You know, today is Superbowl Sunday. Some of us could care less, others of us can’t wait. But I’ll tell you, the real “unofficial” national holiday we should be mindful of happened back on January 21. National Hugging Day. Created twenty years ago by an Episcopalian pastor, it’s all about permission to give free expression to our basic human need for warm fuzzies. “We need four hugs a day for survival,” says family therapist Virginia Satir. “We need eight hugs a day for maintenance. We need twelve hugs a day for growth.” National Hugging Day is meant to help us remember this. Bring us back to our senses.
Which takes us to three things I’d like to recommend. Three invitations, as you and I hold our touch hunger with compassion and learn better ways of meeting it.
One is to be on the lookout for lingering behaviorism. The message still lingers in our cultural atmosphere, despite all the current science that has flat-out debunked it. Worries about holding people (or being held) too often or too long. Worries about how hugging and cuddling will make people lazy and spoiled and weak. Not just regarding children, but people of all ages. The message is still out there, though it is wrong. Be on the lookout.
That’s the first invitation, and here is the second: embrace the hug. Make it a habit. See it as fundamental justice work. See it as a central part of your spiritual practice. Consider the top ten benefits involved:
Boosts your immune system
Reduces aggression and social violence
Requires no special setting or equipment
Feels incredibly good!
Having said all this, I do want to add one caveat. Hugging is not as easy as it sounds. So many of us have experienced touch deprivation and, as Harlow’s primate studies suggest, the long-lasting result is a discomfort with touch. It’s so ironic. Touch being a basic human need, and yet, we can find ourselves uneasy with the hunger, we can find ourselves struggling with it, we can sometimes even find ourselves misunderstanding it and giving it the wrong name. Hungering for touch, but thinking that this necessarily means sex. The wish to be cuddled legitimated only if it is accompanied by sex.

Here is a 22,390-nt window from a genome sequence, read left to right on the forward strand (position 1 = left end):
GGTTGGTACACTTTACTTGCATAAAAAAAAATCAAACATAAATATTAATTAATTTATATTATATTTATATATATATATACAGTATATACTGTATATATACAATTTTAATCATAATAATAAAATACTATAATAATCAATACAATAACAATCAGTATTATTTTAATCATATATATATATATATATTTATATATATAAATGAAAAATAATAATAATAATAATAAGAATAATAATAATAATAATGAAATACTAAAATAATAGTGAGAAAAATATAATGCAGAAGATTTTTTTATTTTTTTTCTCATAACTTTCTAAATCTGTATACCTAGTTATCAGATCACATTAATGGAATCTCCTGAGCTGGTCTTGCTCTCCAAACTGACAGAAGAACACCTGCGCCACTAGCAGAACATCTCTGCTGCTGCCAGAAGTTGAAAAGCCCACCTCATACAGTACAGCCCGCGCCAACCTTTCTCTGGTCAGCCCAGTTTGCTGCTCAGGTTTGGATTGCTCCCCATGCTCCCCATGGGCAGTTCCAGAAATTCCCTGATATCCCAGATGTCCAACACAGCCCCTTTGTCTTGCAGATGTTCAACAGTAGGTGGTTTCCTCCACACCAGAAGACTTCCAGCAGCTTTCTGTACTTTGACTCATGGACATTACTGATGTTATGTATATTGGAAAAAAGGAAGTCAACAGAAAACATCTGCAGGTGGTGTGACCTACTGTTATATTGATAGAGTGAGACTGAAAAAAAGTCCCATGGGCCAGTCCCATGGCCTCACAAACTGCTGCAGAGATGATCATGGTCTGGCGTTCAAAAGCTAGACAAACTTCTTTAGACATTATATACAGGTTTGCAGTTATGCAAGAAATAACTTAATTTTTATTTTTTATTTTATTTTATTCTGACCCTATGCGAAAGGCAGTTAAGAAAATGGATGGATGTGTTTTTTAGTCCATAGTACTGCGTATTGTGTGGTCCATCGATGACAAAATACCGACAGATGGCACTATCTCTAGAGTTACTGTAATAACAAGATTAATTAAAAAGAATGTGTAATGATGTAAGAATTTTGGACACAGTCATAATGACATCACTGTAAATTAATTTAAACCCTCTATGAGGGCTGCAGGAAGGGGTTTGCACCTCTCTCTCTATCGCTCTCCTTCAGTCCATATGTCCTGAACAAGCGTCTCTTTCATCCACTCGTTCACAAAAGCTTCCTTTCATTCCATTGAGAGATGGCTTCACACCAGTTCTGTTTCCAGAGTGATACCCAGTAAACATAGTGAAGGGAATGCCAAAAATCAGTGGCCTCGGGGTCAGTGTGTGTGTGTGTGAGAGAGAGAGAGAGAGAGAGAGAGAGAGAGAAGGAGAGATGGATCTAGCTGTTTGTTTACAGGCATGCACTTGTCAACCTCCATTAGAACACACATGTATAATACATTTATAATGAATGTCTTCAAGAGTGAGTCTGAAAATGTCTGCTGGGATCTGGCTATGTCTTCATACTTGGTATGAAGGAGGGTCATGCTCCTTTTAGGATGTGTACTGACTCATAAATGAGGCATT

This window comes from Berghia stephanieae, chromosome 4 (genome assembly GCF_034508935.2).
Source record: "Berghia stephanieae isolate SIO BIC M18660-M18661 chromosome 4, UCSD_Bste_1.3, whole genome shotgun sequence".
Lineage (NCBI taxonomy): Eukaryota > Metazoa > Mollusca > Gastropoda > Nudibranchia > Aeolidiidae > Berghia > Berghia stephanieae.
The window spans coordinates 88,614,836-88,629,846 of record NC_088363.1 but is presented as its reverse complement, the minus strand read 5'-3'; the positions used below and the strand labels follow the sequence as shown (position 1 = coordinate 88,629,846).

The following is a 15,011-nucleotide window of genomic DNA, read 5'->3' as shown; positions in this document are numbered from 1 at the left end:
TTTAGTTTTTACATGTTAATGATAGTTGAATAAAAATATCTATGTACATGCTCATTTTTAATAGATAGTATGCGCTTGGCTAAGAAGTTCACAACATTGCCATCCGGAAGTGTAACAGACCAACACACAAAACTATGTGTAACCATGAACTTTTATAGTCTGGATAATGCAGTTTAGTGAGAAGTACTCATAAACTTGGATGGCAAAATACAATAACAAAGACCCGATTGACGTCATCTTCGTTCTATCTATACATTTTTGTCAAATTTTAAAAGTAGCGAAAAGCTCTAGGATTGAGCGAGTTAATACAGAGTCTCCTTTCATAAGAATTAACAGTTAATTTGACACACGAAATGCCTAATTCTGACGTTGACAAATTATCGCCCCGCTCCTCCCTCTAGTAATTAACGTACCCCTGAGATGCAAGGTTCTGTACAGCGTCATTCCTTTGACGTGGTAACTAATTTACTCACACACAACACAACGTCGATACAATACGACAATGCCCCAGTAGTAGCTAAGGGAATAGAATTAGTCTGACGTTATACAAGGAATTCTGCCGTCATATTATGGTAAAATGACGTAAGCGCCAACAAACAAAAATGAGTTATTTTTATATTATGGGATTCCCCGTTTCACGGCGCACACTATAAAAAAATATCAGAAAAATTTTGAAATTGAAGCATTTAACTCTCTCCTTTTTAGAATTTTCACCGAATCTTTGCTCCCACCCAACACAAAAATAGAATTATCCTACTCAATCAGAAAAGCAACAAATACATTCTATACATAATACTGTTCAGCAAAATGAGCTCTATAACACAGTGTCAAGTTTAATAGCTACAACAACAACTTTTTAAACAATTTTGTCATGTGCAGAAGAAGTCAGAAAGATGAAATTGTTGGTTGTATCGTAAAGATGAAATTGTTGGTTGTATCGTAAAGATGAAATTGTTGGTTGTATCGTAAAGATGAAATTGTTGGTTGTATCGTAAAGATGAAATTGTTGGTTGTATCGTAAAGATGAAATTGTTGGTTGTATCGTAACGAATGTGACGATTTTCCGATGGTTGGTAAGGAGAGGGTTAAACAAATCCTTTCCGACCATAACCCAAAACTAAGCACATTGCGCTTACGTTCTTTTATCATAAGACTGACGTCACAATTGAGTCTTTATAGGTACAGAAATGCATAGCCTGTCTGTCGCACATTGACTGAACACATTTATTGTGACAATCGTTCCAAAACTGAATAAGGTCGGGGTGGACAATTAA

A lot more could be said here, but the basic point is this: to feed our touch hungers, we may have to first build up a tolerance for it, get used to it. And then there’s the need to be appropriate. Make sure the person you desire to touch gives their consent first. Ask, Can I give you a hug? A hug, a handshake, a hand on the shoulder, a comforting rub on the back are all examples of appropriate touch.
Finally, there is this. My third and last invitation to you today. It’s about anticipating miracles when we extend love through a caring touch. Sometimes the people we hug—because of that hug, because of a connection through which, somehow, all the lost parts come together and we experience a wholeness and a knowing that transcends language—sometimes those people stay with you forever, and you are never the same again. You can never underestimate the power of a hug to change lives. “Reflections of grace in every embrace.” The Spirit of Life in all its fullness coming through.
Go back with me to another hospital. Not the one where Rachel Naomi Remen was doing her pediatric internship, where she wandered about as a secret kisser. This other hospital is in Edmonton, Alberta, Canada, and the medical professional in question was a young nurse who was not a secret kisser, but openly affectionate. Unafraid. One day, she spotted a young boy, miserable-looking, anxious and fretful because he was scheduled for surgery, and it was coming up soon. She just came and sat down beside him, quietly comforted him. Took him in her arms and loved him. His name was Anthony. The experience was so powerful for this young nurse that she walked away thinking to herself, “If I ever have another son, I’m going to call him Anthony.”
That young nurse was my mother. This is the story of how I got my name.
Never underestimate the power of touch.